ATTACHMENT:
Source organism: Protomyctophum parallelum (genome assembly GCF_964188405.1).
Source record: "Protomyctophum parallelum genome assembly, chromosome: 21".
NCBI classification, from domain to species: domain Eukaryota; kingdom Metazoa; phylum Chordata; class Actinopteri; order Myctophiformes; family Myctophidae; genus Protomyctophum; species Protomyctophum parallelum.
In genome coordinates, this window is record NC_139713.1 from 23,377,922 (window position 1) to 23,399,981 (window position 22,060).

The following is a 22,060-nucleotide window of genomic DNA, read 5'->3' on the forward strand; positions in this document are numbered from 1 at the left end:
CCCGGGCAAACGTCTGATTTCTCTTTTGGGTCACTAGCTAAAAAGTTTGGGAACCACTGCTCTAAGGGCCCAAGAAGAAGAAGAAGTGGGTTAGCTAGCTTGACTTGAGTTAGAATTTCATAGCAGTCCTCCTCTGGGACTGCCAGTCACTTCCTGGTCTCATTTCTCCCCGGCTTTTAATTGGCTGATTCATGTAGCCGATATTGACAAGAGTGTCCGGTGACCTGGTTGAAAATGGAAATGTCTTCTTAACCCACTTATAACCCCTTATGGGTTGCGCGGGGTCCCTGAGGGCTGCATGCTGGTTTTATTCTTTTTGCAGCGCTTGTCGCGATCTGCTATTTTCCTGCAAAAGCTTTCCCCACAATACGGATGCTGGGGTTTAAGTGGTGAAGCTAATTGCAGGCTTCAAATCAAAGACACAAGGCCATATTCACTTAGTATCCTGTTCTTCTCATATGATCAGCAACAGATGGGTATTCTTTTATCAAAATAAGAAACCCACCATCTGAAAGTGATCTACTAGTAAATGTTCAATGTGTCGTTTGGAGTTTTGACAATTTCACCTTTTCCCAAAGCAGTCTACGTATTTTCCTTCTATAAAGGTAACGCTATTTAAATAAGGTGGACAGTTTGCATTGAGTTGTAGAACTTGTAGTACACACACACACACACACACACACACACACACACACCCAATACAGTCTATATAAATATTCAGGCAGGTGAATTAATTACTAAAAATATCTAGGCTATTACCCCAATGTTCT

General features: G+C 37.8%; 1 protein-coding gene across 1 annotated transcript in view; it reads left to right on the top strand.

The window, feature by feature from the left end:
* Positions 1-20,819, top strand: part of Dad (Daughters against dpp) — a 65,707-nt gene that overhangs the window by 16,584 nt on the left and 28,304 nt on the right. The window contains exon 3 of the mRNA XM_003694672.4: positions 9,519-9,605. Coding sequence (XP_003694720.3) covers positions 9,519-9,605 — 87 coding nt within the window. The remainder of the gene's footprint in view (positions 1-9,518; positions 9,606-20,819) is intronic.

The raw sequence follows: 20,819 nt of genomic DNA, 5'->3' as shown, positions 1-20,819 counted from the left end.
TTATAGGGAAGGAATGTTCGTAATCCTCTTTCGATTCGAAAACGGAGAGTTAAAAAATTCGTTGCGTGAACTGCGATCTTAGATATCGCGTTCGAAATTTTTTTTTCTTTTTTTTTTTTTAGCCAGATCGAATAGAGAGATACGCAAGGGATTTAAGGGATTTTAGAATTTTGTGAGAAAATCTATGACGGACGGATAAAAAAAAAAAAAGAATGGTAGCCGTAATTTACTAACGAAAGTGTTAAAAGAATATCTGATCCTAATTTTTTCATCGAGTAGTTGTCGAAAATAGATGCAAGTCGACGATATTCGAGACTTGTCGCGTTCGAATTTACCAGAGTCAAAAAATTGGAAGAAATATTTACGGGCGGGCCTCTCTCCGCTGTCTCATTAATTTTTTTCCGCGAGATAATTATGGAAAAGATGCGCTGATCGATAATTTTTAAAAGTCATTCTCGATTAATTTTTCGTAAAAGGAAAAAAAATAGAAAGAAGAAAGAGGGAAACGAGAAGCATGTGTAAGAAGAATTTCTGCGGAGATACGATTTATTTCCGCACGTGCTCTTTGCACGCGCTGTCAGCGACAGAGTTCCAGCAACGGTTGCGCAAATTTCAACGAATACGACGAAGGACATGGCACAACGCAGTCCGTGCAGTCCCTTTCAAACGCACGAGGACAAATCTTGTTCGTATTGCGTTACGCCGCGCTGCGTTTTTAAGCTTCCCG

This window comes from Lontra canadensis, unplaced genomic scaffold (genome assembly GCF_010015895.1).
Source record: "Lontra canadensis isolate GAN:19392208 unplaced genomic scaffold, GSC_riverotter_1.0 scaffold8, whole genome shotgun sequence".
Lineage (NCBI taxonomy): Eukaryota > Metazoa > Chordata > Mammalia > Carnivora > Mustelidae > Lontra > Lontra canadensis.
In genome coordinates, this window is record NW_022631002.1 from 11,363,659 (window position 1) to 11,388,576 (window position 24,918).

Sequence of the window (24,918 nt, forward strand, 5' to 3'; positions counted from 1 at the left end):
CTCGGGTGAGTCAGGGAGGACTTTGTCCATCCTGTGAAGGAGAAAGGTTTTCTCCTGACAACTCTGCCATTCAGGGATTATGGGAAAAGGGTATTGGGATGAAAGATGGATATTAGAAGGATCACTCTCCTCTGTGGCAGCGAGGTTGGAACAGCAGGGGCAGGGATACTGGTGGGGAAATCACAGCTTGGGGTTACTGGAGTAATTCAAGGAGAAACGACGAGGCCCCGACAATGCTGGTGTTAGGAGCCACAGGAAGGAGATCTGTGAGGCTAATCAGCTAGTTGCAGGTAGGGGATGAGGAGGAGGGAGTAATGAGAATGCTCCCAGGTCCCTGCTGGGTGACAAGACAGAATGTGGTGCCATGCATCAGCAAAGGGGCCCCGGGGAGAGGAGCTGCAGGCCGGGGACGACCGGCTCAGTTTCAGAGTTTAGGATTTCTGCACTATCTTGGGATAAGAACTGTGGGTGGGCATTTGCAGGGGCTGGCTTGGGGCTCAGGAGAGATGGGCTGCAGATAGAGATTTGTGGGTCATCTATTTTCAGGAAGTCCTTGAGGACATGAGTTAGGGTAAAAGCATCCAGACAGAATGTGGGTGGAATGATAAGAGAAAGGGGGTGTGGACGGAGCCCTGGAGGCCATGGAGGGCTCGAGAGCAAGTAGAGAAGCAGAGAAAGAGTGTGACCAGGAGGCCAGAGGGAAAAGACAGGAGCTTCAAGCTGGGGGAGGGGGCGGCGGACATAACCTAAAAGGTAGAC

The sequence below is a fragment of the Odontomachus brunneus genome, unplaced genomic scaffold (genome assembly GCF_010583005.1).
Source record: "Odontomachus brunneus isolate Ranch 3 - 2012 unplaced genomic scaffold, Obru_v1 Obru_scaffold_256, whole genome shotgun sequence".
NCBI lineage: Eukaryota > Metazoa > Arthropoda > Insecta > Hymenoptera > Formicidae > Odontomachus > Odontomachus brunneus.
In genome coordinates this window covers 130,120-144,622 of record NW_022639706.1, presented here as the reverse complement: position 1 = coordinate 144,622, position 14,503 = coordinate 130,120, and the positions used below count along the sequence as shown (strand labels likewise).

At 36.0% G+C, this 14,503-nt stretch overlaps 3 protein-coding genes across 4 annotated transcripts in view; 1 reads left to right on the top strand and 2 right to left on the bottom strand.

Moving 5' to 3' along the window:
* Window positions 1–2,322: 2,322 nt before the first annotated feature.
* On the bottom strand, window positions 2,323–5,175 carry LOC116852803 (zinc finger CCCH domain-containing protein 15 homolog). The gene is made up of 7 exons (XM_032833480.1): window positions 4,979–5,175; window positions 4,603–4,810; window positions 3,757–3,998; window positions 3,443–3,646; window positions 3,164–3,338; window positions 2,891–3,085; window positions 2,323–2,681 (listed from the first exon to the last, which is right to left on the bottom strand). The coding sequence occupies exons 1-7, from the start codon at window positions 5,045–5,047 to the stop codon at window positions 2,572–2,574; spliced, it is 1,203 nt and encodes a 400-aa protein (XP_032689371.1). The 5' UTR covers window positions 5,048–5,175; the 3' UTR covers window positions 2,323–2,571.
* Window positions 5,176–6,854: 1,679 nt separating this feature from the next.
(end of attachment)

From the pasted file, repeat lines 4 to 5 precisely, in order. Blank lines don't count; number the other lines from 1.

In genome coordinates, this window is record NC_139713.1 from 23,377,922 (window position 1) to 23,399,981 (window position 22,060).

The following is a 22,060-nucleotide window of genomic DNA, read 5'->3' on the forward strand; positions in this document are numbered from 1 at the left end: